Instead of begging for money on the street corner, Philani Dladla, 24, has made a living and a name selling books and giving strangers book reviews.
Dladla, who grew up in KwaZulu Natal, began using drugs after he moved to Johannesburg, South Africa, One reported. When he couldn't find work, he began begging on street corners to support his drug habit.
“While living on the streets I noticed how many beggars there were getting money for nothing on street corners,” Dladla told One. “I thought I could be different and actually give people something worthwhile – like a book or book review – in exchange for money.”
Dladla began selling books that he had read and even altered their prices to reflect his reviews of them. The prices ranged from $1 to $6 depending on how much he had enjoyed them.
Dladla quickly became known as the “Pavement Bookworm.”
Finally, Dladla decided to give up drugs and began using the money to help himself as well as others. He often bought bread and soup for others living on the street.
“Seeing their smiles motivated me to keep using the little I had to spread happiness,” Dladla said. “From that point on, I knew I never wanted to go back to being a drug addict.”
As Dladla’s reputation grew, he organized a Book Reader’s Club for underprivileged children in a local park. Kids often sat with him and read until their parents could pick them up.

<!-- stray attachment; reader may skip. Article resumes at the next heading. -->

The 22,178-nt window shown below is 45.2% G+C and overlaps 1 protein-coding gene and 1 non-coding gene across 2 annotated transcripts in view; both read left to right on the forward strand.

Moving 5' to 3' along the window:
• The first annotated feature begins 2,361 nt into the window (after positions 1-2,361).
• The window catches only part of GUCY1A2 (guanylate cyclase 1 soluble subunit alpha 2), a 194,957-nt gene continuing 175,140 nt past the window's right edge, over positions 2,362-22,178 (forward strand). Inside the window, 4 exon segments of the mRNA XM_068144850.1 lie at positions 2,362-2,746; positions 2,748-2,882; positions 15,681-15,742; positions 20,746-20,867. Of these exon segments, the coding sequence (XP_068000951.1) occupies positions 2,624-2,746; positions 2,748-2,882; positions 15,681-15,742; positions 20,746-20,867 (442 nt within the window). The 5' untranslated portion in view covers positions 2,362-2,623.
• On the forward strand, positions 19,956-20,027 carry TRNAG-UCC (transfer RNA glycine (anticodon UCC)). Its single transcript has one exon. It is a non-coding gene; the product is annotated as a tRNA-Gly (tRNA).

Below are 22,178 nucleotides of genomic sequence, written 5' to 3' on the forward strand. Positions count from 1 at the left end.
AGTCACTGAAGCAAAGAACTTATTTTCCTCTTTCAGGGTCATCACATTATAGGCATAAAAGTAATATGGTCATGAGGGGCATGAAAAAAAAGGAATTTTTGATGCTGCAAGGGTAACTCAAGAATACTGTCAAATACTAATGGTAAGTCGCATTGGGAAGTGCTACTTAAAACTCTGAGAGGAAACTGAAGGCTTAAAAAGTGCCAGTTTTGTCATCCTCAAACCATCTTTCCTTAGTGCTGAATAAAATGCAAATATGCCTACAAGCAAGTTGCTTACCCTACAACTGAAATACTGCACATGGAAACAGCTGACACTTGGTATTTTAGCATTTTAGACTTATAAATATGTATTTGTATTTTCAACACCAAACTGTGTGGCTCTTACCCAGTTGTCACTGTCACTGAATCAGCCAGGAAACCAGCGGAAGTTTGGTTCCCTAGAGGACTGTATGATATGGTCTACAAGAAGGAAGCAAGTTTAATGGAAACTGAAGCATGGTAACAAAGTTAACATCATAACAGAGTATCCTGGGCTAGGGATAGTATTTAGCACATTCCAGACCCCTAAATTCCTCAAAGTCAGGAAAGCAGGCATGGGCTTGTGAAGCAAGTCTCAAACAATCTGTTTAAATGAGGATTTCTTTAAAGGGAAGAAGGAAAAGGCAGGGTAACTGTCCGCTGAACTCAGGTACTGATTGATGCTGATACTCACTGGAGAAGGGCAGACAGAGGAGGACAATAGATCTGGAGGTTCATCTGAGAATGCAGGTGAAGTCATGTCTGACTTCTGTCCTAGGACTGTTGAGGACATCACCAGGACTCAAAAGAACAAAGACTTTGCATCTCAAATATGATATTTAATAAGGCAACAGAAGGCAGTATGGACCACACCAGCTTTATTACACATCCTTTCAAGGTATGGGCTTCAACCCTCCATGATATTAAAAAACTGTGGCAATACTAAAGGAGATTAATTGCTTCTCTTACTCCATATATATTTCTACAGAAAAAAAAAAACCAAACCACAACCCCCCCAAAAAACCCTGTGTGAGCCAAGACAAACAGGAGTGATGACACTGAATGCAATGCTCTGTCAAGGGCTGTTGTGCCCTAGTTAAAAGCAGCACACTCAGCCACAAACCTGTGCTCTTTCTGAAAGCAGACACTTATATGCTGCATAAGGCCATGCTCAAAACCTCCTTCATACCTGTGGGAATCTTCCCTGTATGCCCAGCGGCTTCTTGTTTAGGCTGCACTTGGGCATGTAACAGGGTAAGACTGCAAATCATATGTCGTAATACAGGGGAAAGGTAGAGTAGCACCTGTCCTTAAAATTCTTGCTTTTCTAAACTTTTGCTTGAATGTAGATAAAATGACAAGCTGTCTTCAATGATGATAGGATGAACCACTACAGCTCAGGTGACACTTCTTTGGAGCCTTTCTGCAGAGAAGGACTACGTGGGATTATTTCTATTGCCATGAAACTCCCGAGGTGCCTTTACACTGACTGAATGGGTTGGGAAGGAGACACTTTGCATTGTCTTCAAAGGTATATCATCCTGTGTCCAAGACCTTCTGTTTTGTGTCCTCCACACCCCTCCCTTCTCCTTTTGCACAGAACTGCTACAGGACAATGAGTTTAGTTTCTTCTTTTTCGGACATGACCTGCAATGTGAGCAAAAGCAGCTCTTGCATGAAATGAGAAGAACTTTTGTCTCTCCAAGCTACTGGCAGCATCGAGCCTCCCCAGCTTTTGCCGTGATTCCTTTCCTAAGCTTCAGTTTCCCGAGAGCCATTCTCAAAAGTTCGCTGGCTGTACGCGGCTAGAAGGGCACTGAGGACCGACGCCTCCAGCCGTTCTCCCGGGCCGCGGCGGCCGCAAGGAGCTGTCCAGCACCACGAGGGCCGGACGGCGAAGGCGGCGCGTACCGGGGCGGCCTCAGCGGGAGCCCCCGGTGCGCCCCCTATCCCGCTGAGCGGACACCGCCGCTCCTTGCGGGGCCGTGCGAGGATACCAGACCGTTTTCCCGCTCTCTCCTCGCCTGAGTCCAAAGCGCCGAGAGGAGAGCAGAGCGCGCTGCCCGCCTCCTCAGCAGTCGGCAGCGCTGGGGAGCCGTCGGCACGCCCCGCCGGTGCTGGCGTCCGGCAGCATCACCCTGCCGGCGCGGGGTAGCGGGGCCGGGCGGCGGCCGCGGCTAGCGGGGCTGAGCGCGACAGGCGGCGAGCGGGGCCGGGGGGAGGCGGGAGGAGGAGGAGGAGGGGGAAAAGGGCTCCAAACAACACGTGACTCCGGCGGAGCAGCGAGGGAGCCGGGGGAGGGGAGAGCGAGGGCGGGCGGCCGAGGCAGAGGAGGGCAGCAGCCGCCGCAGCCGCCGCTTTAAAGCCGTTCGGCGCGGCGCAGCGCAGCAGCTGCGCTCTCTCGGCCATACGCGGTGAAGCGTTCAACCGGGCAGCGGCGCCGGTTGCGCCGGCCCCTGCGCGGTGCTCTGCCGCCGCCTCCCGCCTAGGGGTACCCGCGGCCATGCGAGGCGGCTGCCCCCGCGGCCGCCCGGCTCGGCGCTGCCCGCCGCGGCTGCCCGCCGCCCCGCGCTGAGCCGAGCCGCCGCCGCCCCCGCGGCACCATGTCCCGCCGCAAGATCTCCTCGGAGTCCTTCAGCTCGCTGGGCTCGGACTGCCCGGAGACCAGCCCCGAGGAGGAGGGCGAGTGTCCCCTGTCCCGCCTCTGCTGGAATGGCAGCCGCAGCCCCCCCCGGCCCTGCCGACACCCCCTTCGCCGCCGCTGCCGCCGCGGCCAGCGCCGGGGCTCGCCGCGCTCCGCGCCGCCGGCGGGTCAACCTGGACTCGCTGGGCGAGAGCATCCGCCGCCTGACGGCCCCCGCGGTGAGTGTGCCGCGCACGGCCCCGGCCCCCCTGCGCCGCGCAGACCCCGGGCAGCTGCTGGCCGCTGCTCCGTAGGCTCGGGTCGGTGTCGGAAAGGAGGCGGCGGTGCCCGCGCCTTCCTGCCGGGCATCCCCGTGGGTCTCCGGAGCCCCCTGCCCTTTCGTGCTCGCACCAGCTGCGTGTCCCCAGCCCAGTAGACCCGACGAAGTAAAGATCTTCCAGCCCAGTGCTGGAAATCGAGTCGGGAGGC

Dladla gives books to children on the condition that they return and tell him what they learned. Despite some children never returning, it's Dladla's hope that some of the children will use literacy to help fight poverty.
According to Dladla, the book club is about more than just reading. He and the kids also discuss the hopes, dreams and challenges in their lives.
Dladla has become so famous -- in South Africa as well as internationally -- that a website called Pavement Bookworm has been created. People can donate books, support a child, or contact the Pavement Bookworm via the website. It also lists resources for people dealing with issues, such drug addiction, child abuse and depression.